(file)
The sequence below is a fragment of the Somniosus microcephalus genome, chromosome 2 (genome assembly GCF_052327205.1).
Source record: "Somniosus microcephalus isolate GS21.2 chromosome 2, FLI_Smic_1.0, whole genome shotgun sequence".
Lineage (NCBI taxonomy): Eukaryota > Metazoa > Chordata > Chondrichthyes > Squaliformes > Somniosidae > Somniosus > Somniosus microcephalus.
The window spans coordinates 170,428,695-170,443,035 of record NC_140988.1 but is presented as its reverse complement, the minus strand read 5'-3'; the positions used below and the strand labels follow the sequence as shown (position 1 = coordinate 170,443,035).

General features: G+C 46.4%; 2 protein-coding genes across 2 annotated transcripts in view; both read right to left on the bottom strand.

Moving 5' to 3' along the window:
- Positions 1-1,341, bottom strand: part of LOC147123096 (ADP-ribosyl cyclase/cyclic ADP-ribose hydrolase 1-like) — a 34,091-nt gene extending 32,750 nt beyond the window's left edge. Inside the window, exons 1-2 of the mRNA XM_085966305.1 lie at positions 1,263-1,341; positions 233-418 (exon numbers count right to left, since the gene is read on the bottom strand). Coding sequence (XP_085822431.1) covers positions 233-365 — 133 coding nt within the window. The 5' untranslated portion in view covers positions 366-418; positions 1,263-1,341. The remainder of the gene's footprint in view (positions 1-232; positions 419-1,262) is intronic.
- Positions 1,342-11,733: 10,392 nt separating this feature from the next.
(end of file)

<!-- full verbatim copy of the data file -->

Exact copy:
The sequence below is a fragment of the Somniosus microcephalus genome, chromosome 2 (genome assembly GCF_052327205.1).
Source record: "Somniosus microcephalus isolate GS21.2 chromosome 2, FLI_Smic_1.0, whole genome shotgun sequence".
Lineage (NCBI taxonomy): Eukaryota > Metazoa > Chordata > Chondrichthyes > Squaliformes > Somniosidae > Somniosus > Somniosus microcephalus.
The window spans coordinates 170,428,695-170,443,035 of record NC_140988.1 but is presented as its reverse complement, the minus strand read 5'-3'; the positions used below and the strand labels follow the sequence as shown (position 1 = coordinate 170,443,035).

General features: G+C 46.4%; 2 protein-coding genes across 2 annotated transcripts in view; both read right to left on the bottom strand.

Moving 5' to 3' along the window:
- Positions 1-1,341, bottom strand: part of LOC147123096 (ADP-ribosyl cyclase/cyclic ADP-ribose hydrolase 1-like) — a 34,091-nt gene extending 32,750 nt beyond the window's left edge. Inside the window, exons 1-2 of the mRNA XM_085966305.1 lie at positions 1,263-1,341; positions 233-418 (exon numbers count right to left, since the gene is read on the bottom strand). Coding sequence (XP_085822431.1) covers positions 233-365 — 133 coding nt within the window. The 5' untranslated portion in view covers positions 366-418; positions 1,263-1,341. The remainder of the gene's footprint in view (positions 1-232; positions 419-1,262) is intronic.
- Positions 1,342-11,733: 10,392 nt separating this feature from the next.